Gotterdamerung — The Twilight of the GWAS

Life may be like a well, but cellular biochemistry and gene function is like a mattress.  Push on it anywhere and everything changes, because it’s all hooked together.  That’s the only conclusion possible if a review of genome wide association studies (GWAS) is correct [ Cell vol. 169 pp. 1177 – 1186 ’17 ].

 It’s been a scandal for years that GWAS studies as they grow larger and larger are still missing large amounts of the heritability of known very heritable conditions (e.g. schizophrenia, height).  It’s been called the dark matter of the genome (e.g. we know it’s there, but we don’t know what it is).

If you’re a little shaky about how GWAS works have a look at — it will come up again later in this post.

We do know that less than 10% of the SNPs found by GWAS lie in protein coding genes — this means either that they are randomly distributed, or that they are in regions controlling gene expression.  Arguing for randomness — the review states that the heritability contributed by each chromosome tends to be closely proportional to chromosome length.  Schizophrenia is known to be quite heritable, and monozygotic twins have a concordance rate of 40%.  Yet an amazing study (which is quoted but which I have not read) estimates that nearly 100% of all 1 megabase windows in the human genome contribute to schizophrenia heritability (Nature Genet. vol. 47 pp. 1385 – 1392 ’15). Given the 3.2 gigaBase size of our genome that’s 3,200 loci.

Another example is the GIANT study about the heritability of height.  The study was based on 250,000 people and some 697 gene wide significant loci were found.  In aggregate they explain a mere SIXTEEN PERCENT.

So what is going on?

It gets back to the link posted earlier. The title —  “Tolstoy rides again”  isn’t a joke.  It refers to the opening sentence of Anna Karenina — “Happy families are all alike; every unhappy family is unhappy in its own way”.  So there are many routes to schizophrenia (and they are spread all over the genome).

The authors of the review think that larger and larger GWAS studies (some are planned with over a million participants) are not going to help and are probably a waste of money.  Whether the review is Gotterdamerung for GWAS isn’t clear, but the review is provocative.The review is new and it will be interesting to see the response by the GWAS people.

So what do they think is going on?  Namely that everything in organismal and cellular biochemistry, genetics and physiology is related to everything else.  Push on it in one place and like a box spring mattress, everything changes.  The SNPs found outside the DNA coding for proteins are probably changing the control of protein synthesis of all the genes.

The dark matter of the genome is ‘the plan’ which makes the difference between animate and inanimate matter.   For more on this please see —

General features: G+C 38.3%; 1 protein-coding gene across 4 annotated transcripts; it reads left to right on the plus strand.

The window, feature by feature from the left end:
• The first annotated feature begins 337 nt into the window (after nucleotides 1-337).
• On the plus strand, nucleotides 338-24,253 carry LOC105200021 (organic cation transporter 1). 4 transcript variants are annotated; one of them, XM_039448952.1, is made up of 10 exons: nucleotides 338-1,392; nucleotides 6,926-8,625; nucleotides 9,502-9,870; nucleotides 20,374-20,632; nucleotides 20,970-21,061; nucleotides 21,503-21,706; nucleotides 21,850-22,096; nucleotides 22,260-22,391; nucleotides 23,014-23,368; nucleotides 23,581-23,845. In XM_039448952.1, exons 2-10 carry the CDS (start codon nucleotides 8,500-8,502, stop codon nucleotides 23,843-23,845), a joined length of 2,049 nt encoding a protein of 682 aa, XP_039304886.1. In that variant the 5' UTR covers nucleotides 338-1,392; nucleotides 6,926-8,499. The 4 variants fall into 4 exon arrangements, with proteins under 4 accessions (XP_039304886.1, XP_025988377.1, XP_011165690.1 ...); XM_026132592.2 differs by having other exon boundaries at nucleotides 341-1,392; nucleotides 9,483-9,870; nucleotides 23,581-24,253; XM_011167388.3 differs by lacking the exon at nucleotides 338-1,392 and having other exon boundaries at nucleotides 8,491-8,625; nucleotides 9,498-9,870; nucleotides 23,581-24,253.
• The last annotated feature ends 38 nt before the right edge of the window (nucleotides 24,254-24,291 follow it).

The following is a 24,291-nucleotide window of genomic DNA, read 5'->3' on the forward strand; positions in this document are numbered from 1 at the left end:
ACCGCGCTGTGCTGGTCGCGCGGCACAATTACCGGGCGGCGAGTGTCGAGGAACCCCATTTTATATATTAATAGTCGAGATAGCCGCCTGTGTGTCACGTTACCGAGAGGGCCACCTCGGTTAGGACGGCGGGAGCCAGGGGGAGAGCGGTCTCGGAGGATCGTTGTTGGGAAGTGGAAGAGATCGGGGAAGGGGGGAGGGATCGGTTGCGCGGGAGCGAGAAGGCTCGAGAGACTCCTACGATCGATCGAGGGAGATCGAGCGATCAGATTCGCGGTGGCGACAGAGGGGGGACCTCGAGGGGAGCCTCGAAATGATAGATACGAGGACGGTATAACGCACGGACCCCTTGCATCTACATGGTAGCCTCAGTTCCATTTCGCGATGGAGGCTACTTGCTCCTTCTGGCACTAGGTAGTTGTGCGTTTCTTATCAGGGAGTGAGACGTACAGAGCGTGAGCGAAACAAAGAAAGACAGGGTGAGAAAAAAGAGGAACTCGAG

Fascinating and enjoyable to be alive at such a time in genetics, biochemistry and molecular biology.

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  • Bryan  On July 6, 2017 at 11:33 am

    >We do know that less than 10% of the SNPs found by GWAS lie in protein coding genes — this means either that they are randomly distributed, or that they are in regions controlling gene expression.

    Two notes:
    1. Because only 2% of the genome encodes protein, that 10% of SNPs lie in protein-coding sequences suggests the opposite—that GWAS hits are enriched in protein coding sequences (unless more than 10% of the total SNPs analyzed happen to lie in protein-coding sequences).

    2. Because GWAS (genome wide _association_ studies) can only identify SNPs that correlate with genetic disease, SNPs identified by GWAS cannot be assumed to cause the phenotype studied. Very likely these SNPs are linked to a nearby locus (whether that is a coding or non-coding sequence) that causes the effect. In other words, the location of SNPs identified in GWAS tells us nothing about the locations of the underlying sequences that influence the trait studied.

  • luysii  On July 6, 2017 at 11:47 am

    Bryan — agree with both your points. It does seem logical, that control of the placement and amount of the bricks (proteins) would be more complicated and intricate than the number of the different types of bricks (not that protein structure is in any sense simple).

  • GCC  On July 11, 2017 at 11:19 am

    About Bryan’s first comment, I’m not sure that’s the right comparison to make. The post notes that “less than 10% of the SNPs found by GWAS lie in *protein coding genes*”, but then you say that “10% of SNPs lie in *protein-coding sequences*”. Even if we ignore the “less than”, presumably many of the ~10% of SNPs in protein coding genes are in introns, so based on this info alone, I don’t think the argument that GWAS hits are enriched in protein coding sequences makes sense.

    But your second comment is definitely true and important. The SNPs associated by GWAS are almost certainly not causative in most cases, but just nearby enough to be linked to the causative variants. So really, it’s the locations of the causative variants that will be interesting to see as more of them are discovered.

    Anyway, great post and comments. It’ll be interesting to see how this all plays out in the years to come.

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